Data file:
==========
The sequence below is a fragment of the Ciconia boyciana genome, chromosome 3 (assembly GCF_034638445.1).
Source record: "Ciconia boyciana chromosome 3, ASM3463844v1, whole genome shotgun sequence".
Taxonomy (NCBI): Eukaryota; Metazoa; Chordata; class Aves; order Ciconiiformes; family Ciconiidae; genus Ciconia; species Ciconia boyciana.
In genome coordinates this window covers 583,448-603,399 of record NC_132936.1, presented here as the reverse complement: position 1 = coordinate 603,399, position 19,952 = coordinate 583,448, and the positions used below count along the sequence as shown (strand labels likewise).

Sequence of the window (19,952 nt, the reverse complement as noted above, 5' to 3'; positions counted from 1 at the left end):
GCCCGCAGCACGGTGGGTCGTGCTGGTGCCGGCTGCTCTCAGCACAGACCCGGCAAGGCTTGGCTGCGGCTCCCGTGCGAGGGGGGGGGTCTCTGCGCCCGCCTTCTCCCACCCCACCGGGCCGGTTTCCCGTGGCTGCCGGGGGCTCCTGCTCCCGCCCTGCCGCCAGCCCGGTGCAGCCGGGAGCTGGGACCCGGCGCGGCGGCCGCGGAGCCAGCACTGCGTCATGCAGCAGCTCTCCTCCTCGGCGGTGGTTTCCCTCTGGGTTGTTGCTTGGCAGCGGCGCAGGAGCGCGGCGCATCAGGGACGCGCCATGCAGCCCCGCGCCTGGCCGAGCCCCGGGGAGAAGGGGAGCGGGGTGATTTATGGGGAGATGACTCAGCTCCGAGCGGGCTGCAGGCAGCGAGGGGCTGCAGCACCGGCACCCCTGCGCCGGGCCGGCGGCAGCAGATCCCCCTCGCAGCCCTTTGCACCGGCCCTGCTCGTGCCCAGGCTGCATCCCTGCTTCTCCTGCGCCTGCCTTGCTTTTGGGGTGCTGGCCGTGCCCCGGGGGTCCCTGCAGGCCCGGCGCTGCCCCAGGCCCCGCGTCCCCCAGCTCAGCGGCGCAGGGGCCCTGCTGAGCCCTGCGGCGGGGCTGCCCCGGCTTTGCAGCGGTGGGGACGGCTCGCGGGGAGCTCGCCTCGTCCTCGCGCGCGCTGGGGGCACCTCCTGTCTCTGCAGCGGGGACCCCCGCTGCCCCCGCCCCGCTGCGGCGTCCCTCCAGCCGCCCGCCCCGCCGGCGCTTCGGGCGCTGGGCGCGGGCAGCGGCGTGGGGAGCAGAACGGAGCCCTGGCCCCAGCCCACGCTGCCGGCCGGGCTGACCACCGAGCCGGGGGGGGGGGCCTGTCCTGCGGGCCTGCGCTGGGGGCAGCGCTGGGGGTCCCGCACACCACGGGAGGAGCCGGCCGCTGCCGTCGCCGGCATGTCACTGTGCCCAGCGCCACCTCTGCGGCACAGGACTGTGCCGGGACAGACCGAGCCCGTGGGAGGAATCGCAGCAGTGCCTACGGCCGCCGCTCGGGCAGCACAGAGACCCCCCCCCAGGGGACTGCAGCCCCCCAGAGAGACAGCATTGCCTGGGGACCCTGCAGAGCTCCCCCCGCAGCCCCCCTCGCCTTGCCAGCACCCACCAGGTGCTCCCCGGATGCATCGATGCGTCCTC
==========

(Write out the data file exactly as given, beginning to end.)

The sequence below is a fragment of the Ciconia boyciana genome, chromosome 3 (assembly GCF_034638445.1).
Source record: "Ciconia boyciana chromosome 3, ASM3463844v1, whole genome shotgun sequence".
Taxonomy (NCBI): Eukaryota; Metazoa; Chordata; class Aves; order Ciconiiformes; family Ciconiidae; genus Ciconia; species Ciconia boyciana.
In genome coordinates this window covers 583,448-603,399 of record NC_132936.1, presented here as the reverse complement: position 1 = coordinate 603,399, position 19,952 = coordinate 583,448, and the positions used below count along the sequence as shown (strand labels likewise).

Sequence of the window (19,952 nt, the reverse complement as noted above, 5' to 3'; positions counted from 1 at the left end):
GCCCGCAGCACGGTGGGTCGTGCTGGTGCCGGCTGCTCTCAGCACAGACCCGGCAAGGCTTGGCTGCGGCTCCCGTGCGAGGGGGGGGGTCTCTGCGCCCGCCTTCTCCCACCCCACCGGGCCGGTTTCCCGTGGCTGCCGGGGGCTCCTGCTCCCGCCCTGCCGCCAGCCCGGTGCAGCCGGGAGCTGGGACCCGGCGCGGCGGCCGCGGAGCCAGCACTGCGTCATGCAGCAGCTCTCCTCCTCGGCGGTGGTTTCCCTCTGGGTTGTTGCTTGGCAGCGGCGCAGGAGCGCGGCGCATCAGGGACGCGCCATGCAGCCCCGCGCCTGGCCGAGCCCCGGGGAGAAGGGGAGCGGGGTGATTTATGGGGAGATGACTCAGCTCCGAGCGGGCTGCAGGCAGCGAGGGGCTGCAGCACCGGCACCCCTGCGCCGGGCCGGCGGCAGCAGATCCCCCTCGCAGCCCTTTGCACCGGCCCTGCTCGTGCCCAGGCTGCATCCCTGCTTCTCCTGCGCCTGCCTTGCTTTTGGGGTGCTGGCCGTGCCCCGGGGGTCCCTGCAGGCCCGGCGCTGCCCCAGGCCCCGCGTCCCCCAGCTCAGCGGCGCAGGGGCCCTGCTGAGCCCTGCGGCGGGGCTGCCCCGGCTTTGCAGCGGTGGGGACGGCTCGCGGGGAGCTCGCCTCGTCCTCGCGCGCGCTGGGGGCACCTCCTGTCTCTGCAGCGGGGACCCCCGCTGCCCCCGCCCCGCTGCGGCGTCCCTCCAGCCGCCCGCCCCGCCGGCGCTTCGGGCGCTGGGCGCGGGCAGCGGCGTGGGGAGCAGAACGGAGCCCTGGCCCCAGCCCACGCTGCCGGCCGGGCTGACCACCGAGCCGGGGGGGGGGGCCTGTCCTGCGGGCCTGCGCTGGGGGCAGCGCTGGGGGTCCCGCACACCACGGGAGGAGCCGGCCGCTGCCGTCGCCGGCATGTCACTGTGCCCAGCGCCACCTCTGCGGCACAGGACTGTGCCGGGACAGACCGAGCCCGTGGGAGGAATCGCAGCAGTGCCTACGGCCGCCGCTCGGGCAGCACAGAGACCCCCCCCCAGGGGACTGCAGCCCCCCAGAGAGACAGCATTGCCTGGGGACCCTGCAGAGCTCCCCCCGCAGCCCCCCTCGCCTTGCCAGCACCCACCAGGTGCTCCCCGGATGCATCGATGCGTCCTC